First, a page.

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Obama’s Energy Plan Must Not Be A Sound Bite

Jeff Siegel | Thursday December 25th, 2008 | 8 Comments

gasline.jpg
So it looks like a copy of Barack Obama’s inauguration speech has been leaked.
Here’s an excerpt…

“Energy will be the immediate test of our ability to unite this nation, and it can also be the standard around which we rally. On the battlefield of energy we can win for our nation a new confidence, and we can seize control again of our common destiny. Our excessive dependence on OPEC has already taken a tremendous toll on our economy and our people. It’s a cause of the increased inflation and unemployment that we now face. This intolerable dependence on foreign oil threatens our economic independence and the very security of our nation.
The energy crisis is real. It is worldwide. It is a clear and present danger to our nation. These are facts and we simply must face them.”

Now for the truth…


What you just read is not an excerpt from a leaked version of Obama’s inauguration speech. It’s an excerpt from a speech made by President Jimmy Carter on July 15, 1979.
My friends, here we are almost three decades later, and we’re just as reliant upon oil as the day Jimmy Carter spoke those words.
You see, four years after President Carter took office, many enjoyed mocking his failed energy policies and conservation attempts while The Great Communicator, Ronald Reagan rushed to rip solar panels off the roof of the White House.
It was a turning point and a very sad day, indeed.
Now I’m not saying all of President Carter’s energy initiatives made sense. After all, he did champion oil shale and coal as ways to provide the nation with energy security. And if you look at the water, climate change and depletion issues associated with both oil shale and coal production, you’ll see that these energy resources do not provide an ounce of energy security…but just prolong the inevitable, while destroying even more of our natural capital.
However, rallying the nation today to support a new energy infrastructure heavily weighted in renewable energy, efficiency and conservation cannot be a sound bite in the history books the way Jimmy Carter’s energy plan was. We do not have that luxury today. If we don’t get it right this time, we can officially chalk ourselves up as a second-rate nation, loyal only to the dwindling fossil fuel resources that crippled us to begin with.
Of course, we also have to be realistic about the difficult road ahead. After all, this transition to a new, cleaner energy economy is not going to be quick, and it’s not going to be easy. But we must remain optimistic too. Because, as Albert Einstein once said, “In the middle of every difficulty lies opportunity.”
The opportunity that we have today is to build a future that embraces clean energy, social justice, and the triple bottom line. It is an opportunity that will enable better living conditions for the global community while creating new wealth for those who invest in local communities, renewable energy and organic food markets. And my friends, this is an opportunity that will not likely repeat itself if we don’t act on it now.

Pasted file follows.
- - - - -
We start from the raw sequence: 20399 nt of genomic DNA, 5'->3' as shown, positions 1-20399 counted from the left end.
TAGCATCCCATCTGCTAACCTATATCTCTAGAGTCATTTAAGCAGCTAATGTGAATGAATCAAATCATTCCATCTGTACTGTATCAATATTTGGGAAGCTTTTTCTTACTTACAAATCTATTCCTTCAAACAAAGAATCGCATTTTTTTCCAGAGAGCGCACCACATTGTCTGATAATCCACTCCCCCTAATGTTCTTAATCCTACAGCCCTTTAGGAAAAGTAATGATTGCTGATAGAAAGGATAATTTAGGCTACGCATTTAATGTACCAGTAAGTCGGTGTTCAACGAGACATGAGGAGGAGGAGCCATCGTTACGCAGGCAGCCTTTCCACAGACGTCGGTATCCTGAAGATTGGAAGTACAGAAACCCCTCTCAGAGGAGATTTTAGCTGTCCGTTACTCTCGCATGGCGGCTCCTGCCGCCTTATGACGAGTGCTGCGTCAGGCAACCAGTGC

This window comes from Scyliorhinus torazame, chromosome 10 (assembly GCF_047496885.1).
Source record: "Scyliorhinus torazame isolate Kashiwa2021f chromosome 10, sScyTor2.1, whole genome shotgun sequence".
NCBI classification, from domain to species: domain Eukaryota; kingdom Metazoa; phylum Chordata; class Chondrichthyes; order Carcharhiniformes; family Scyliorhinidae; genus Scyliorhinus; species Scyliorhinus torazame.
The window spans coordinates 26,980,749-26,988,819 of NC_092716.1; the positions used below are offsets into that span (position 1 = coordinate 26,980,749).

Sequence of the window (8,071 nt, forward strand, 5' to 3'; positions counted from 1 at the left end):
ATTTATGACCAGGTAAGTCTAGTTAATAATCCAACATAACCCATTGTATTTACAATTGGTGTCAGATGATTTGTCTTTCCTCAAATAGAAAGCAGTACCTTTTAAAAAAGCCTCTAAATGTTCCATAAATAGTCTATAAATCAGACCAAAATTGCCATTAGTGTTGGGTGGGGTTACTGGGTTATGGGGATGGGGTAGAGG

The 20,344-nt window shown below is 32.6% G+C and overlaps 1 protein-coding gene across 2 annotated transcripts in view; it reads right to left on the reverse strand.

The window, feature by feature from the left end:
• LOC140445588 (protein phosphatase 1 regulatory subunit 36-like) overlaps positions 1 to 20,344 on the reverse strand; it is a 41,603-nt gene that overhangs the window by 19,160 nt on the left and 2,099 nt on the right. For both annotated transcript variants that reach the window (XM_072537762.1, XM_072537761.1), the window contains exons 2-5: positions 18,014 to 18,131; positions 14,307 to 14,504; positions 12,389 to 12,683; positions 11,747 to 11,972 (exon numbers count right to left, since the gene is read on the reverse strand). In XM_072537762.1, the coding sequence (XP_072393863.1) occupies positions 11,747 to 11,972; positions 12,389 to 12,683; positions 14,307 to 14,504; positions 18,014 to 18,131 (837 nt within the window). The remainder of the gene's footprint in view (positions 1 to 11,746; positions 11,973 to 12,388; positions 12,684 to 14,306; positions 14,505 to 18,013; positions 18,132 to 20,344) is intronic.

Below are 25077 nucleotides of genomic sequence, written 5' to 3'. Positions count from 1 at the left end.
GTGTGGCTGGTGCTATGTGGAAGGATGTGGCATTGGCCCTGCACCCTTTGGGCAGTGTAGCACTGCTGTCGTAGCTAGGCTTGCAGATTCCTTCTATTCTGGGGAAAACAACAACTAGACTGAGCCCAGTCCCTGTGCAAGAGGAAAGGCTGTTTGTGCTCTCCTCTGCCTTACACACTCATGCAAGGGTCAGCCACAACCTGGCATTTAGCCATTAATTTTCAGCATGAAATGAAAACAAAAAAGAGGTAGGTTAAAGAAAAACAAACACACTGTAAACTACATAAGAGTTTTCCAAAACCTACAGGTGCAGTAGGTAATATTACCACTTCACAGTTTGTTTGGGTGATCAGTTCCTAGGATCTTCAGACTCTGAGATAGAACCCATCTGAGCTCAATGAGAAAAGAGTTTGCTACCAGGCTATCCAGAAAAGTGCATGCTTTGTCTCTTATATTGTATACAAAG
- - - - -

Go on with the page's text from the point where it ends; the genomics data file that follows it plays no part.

We stand at the threshold of a new way of life and a new generation of wealth.
Let’s not blow it!


▼▼▼      8 Comments     ▼▼▼

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  • http://notsoliteral.blogspot.com JR Moreau

    I wrote about this in my blog recently. It’s not a time for talk any longer. I know businesses all over our own country who are dying to get to work to institute their amazing, clean, renewable technology to help our country grown and be competitive. No more rhetoric from politicians. It’s time for work. The people’s work.
    http://notsoliteral.blogspot.com/2008/12/this-isnt-poetry-open-mic-this-is-our.html

  • Jess Wilder

    Well, at this point in the game I will welcome ANY change. At least Obama is TRYING to do somethign about it which is a LOT more than I can say for Dictator Bush and his Regime!
    jess
    http://www.privacy.de.tc

  • david Williams

    he needs to stop this nonsense about building and rebuilding roads and bridges and take a deeper look into the future at the importance of rail. light rail for local and high speed for longer distances. period. cars will still be needed as well as roads, but roads should become less important than they have traditionally been (i.e. auotomobile usage).

  • GreedyCapitalist

    How about allowing markets rather than central planners to provide energy for a change? Socialism is responsible for the mess we’re en – it wont get us out.

  • ldmyers

    Sure beats:
    “DRILL BABY DRILL!”

  • carbonaro

    The idea of the US moving towards so called clean renewable energy at the expense of fossil fuels will be the start of its decline as a world super power.
    Doing this means that you have accepted the religious bunkum promoted by Al Gore.
    Reasons are outlined in the Helium article “US can go carbon-free within 10 years”, at
    http://www.helium.com/items/1274850-al-gore-renewable-energy-policy/
    Seasons greetings to all
    Carbonaro

  • http://greenbusinessinnovators.com Patrick Dominguez

    During the presidential race, Obama frequently mentioned energy as one of his top policy priorities. I’m keeping my fingers crossed that this will be a key area of action and effective policy from his administration.
    Patrick
    Green Business Innovators

  • theoatwa

    greedycapitalist – right. and my eyes must not be wearing the right tint seeing the glorious results sprouting from our free for all markets of the past decade. enough excuses and dogma. we need a deliberate balanced approach to how we govern. which means adult supervision of short-term markets.